New Zealand women’s endurance cycling coach, Ross Machejefski is stepping down from his role to head back to school – although he won’t be lost to the sport.
Machejefski, previously head women’s coach with Switzerland, returned to New Zealand in 2018 to take up the national role through to the Tokyo Olympics.
He will be returning to university to complete his Master’s Degree in Business Management, leaving the post to be filled looking ahead to the Commonwealth Games this year and on to the 2024 Paris Olympics.
Machejefski will continue working for Cycling New Zealand, taking up a new part-time position as National Development Coach, working with promising riders and coaches. He previously held the role of national junior coach before heading overseas, with cycling experiences in Ireland and Switzerland.
Machejefski said the five-year campaign to Tokyo, coupled with the additional complexity of managing the campaign through the covid pandemic, has been all-encompassing.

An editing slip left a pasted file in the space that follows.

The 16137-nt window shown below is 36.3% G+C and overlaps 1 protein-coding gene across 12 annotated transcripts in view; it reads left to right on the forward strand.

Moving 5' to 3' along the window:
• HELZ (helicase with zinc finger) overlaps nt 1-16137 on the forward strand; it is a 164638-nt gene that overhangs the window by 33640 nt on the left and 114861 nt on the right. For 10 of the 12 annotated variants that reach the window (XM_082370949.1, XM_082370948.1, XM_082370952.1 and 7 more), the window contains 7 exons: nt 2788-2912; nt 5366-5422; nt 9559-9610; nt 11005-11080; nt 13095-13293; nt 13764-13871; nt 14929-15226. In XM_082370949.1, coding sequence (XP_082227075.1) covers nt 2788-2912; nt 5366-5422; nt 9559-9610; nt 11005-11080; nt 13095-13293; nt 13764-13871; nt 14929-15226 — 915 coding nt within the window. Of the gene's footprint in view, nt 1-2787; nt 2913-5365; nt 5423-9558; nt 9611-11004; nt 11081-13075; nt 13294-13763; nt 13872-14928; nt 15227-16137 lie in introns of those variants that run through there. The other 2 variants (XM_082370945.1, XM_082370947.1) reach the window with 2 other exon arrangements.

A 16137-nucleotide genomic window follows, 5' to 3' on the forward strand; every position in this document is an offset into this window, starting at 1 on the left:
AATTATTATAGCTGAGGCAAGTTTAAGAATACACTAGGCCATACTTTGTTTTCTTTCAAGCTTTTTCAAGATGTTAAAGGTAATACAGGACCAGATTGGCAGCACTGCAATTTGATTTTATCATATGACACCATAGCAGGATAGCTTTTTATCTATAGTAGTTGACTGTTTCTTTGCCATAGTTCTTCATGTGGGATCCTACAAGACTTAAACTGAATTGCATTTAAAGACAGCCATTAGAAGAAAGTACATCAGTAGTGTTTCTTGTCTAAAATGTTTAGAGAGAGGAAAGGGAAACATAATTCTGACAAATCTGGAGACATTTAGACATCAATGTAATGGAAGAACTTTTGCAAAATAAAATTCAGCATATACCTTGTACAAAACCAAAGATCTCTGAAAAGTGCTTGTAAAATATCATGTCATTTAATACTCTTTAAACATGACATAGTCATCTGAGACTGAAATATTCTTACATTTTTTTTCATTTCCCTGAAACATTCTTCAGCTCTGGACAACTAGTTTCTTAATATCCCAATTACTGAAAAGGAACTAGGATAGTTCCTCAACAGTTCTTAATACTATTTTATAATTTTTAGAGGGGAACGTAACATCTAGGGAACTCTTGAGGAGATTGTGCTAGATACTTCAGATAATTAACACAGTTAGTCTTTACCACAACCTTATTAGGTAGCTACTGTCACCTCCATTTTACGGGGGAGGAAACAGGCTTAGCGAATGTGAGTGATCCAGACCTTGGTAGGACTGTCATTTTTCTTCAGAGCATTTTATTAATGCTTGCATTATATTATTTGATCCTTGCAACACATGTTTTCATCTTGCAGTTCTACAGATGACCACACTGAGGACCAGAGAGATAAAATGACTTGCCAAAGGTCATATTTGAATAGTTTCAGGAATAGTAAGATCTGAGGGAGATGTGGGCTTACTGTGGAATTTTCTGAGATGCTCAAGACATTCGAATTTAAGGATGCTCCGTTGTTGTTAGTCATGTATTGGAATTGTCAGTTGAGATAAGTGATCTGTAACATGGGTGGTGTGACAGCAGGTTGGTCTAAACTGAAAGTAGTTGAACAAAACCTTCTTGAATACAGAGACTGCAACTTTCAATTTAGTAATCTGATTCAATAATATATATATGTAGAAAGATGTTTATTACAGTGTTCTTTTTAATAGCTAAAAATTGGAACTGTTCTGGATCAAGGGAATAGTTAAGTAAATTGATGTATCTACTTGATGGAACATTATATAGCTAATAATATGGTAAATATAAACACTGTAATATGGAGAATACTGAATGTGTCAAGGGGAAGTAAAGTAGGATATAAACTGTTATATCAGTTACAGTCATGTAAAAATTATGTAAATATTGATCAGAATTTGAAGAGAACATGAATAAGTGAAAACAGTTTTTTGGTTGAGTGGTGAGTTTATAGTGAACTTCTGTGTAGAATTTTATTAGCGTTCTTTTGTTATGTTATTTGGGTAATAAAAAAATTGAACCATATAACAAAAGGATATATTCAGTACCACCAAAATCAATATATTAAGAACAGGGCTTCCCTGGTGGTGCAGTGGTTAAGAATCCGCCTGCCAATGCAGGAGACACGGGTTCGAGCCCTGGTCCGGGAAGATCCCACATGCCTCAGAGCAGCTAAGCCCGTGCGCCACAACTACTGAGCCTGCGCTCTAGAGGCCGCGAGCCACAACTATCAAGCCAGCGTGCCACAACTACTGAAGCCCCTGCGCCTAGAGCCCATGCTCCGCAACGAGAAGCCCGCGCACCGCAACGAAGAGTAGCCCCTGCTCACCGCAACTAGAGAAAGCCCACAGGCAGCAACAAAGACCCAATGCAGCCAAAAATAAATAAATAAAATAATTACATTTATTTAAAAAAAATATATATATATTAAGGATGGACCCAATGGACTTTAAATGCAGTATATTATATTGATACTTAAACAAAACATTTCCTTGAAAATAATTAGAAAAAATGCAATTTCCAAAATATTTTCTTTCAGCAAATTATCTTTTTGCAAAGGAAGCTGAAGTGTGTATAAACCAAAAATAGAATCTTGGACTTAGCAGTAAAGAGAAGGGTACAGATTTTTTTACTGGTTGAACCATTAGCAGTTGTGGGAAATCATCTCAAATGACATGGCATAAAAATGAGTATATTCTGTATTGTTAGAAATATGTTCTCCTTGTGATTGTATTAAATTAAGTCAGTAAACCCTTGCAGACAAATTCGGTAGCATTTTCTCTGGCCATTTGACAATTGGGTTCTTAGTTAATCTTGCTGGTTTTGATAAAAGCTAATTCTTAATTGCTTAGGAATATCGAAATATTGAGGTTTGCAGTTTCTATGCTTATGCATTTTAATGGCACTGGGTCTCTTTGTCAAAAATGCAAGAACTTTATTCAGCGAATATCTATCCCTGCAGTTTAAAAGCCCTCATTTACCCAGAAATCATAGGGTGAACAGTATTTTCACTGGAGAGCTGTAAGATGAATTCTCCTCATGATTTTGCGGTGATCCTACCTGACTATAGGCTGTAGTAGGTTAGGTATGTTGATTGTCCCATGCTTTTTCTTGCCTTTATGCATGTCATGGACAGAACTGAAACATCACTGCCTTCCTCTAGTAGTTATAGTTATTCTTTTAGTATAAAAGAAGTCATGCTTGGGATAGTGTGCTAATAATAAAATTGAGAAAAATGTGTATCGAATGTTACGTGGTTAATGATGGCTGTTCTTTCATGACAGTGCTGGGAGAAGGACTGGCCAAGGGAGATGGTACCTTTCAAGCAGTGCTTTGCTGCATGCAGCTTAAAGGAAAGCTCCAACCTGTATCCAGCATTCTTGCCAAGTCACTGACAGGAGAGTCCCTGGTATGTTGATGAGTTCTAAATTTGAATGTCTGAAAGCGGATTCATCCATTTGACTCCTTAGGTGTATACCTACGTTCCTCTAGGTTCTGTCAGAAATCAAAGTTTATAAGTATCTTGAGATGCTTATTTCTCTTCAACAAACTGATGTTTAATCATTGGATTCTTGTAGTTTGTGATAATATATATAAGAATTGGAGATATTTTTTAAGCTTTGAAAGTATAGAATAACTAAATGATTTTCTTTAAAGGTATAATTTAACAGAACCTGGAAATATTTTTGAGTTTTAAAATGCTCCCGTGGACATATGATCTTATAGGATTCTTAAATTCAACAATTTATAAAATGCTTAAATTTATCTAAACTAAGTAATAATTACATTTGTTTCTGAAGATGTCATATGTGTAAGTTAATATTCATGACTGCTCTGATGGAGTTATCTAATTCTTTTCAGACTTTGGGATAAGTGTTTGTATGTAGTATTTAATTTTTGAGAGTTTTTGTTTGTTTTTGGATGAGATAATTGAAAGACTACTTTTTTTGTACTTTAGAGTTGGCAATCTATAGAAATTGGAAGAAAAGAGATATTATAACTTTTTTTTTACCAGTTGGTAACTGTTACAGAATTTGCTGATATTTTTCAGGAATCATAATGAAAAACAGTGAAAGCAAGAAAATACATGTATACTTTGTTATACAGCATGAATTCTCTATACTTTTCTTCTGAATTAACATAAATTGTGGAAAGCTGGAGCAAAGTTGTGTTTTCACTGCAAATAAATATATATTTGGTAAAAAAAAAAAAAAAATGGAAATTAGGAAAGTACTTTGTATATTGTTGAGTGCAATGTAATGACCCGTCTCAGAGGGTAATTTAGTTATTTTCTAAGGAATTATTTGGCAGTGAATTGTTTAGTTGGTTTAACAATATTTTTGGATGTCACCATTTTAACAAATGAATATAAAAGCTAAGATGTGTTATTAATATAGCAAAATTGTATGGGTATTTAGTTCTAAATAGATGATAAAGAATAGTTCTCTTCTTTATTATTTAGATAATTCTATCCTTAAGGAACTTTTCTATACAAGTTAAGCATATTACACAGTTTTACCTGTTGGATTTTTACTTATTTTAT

“After some time to decompress, I felt it was important for me to step back, and look at what was best for me. I have decided to invest further in my education and personal development,” said Machejefski.
“To be honest, the campaign, while extraordinarily rewarding, was draining because of covid situation and the additional 12 months. I could have just rolled along to the next campaign, but felt it was the right time to take a step back, if I was to move forward and grow.
“I am very passionate about cycling and coaching. So, I am excited to have the opportunity to work with our next generation of emerging riders and coaches. I am enthusiastic about the talent coming through and look forward to working with coaches from around the country to identify and nurture our next generation of cycling talent.
“Our women’s endurance group are in a good space to move forward to Paris with a fresh set of eyes.”
Cycling New Zealand acting CEO, Monica Robbers, is delighted to retain Machejefski in the coaching ranks.
“We are very supportive of Ross’ desire to further his tertiary studies in order to add to his coaching expertise,” said Robbers.
“We have recently completed a full review of our development space, and feel that under direct tutelage of a National Development Coach working with coaches around the country, we can better nurture our talent through the age phase and in to our elite ranks on the track and road.
“While we may not get the spread of reach that we achieved from the Hub programme, we believe that we can provide a more targeted approach to step our best young riders forward to be globally competitive.”
Machejefski will take up his role after a new coach has been appointed, which will be advertised in the coming weeks.